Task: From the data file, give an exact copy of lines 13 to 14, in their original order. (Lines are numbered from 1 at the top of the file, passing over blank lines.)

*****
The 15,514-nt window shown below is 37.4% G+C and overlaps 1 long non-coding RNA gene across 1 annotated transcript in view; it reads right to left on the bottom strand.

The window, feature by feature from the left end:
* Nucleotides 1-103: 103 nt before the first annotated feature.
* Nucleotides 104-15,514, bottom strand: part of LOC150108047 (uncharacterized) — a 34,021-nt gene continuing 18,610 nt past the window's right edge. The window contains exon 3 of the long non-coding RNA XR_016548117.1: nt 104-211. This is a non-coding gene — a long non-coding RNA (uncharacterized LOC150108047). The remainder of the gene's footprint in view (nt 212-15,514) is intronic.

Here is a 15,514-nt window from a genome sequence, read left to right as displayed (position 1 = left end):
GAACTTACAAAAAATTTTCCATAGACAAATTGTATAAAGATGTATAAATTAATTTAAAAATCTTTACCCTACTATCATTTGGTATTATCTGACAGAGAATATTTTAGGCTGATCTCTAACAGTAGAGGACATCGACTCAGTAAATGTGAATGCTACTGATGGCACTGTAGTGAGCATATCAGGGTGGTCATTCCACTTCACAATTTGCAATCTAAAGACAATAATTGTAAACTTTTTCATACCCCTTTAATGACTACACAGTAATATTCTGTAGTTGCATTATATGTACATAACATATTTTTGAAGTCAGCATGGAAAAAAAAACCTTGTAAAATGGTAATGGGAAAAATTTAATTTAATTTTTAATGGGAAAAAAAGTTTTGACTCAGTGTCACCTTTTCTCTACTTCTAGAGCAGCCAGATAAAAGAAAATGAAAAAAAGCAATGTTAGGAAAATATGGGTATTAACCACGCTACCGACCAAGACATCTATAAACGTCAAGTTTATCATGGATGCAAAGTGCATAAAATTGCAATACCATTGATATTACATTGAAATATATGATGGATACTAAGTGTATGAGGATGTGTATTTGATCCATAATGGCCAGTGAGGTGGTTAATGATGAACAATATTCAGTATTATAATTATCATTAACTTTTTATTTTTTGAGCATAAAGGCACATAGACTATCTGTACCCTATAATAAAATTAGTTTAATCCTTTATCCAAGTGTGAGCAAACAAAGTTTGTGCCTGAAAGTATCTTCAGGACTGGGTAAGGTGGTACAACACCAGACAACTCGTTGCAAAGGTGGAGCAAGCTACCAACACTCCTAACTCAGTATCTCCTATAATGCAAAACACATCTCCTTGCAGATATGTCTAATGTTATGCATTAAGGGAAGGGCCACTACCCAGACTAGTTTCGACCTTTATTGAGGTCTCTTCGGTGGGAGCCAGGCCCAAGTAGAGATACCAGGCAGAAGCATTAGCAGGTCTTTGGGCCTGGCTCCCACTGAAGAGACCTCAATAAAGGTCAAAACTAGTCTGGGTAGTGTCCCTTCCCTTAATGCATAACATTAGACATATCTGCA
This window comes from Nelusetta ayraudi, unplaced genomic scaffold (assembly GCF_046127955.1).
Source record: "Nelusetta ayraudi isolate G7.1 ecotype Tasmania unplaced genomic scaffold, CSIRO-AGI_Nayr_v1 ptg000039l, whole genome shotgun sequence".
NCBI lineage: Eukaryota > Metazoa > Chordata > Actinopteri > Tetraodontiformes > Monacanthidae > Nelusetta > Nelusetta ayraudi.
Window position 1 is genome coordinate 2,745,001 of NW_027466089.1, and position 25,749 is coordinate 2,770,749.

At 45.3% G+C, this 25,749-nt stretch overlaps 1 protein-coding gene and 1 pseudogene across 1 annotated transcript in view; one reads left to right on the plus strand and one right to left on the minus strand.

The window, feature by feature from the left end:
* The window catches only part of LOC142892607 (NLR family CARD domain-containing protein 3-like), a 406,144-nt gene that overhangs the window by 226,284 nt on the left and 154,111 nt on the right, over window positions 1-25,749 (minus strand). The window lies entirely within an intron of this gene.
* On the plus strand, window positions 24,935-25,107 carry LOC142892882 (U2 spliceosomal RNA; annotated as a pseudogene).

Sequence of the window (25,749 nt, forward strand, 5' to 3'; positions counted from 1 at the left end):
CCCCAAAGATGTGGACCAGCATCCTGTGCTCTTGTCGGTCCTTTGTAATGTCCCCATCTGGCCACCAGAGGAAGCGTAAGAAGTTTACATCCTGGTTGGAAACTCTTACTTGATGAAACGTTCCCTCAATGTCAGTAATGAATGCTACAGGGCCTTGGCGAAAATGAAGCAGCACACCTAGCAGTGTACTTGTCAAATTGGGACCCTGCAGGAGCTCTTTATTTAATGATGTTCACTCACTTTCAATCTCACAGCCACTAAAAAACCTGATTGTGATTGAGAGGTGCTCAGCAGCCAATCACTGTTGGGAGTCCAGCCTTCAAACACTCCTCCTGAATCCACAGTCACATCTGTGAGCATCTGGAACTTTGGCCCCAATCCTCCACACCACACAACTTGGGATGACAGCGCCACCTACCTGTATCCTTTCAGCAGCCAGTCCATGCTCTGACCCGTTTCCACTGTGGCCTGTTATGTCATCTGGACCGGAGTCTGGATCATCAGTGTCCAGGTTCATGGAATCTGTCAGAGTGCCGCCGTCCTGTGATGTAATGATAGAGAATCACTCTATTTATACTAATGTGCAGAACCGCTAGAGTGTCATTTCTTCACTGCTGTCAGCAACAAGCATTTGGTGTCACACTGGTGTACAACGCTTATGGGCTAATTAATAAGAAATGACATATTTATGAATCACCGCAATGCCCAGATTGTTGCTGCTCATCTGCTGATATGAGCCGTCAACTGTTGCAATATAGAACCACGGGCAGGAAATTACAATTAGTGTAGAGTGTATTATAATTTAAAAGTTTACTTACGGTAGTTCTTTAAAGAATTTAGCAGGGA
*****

* The window catches only part of LOC142892607 (NLR family CARD domain-containing protein 3-like), a 406,144-nt gene that overhangs the window by 226,284 nt on the left and 154,111 nt on the right, over window positions 1-25,749 (minus strand). The window lies entirely within an intron of this gene.
* On the plus strand, window positions 24,935-25,107 carry LOC142892882 (U2 spliceosomal RNA; annotated as a pseudogene).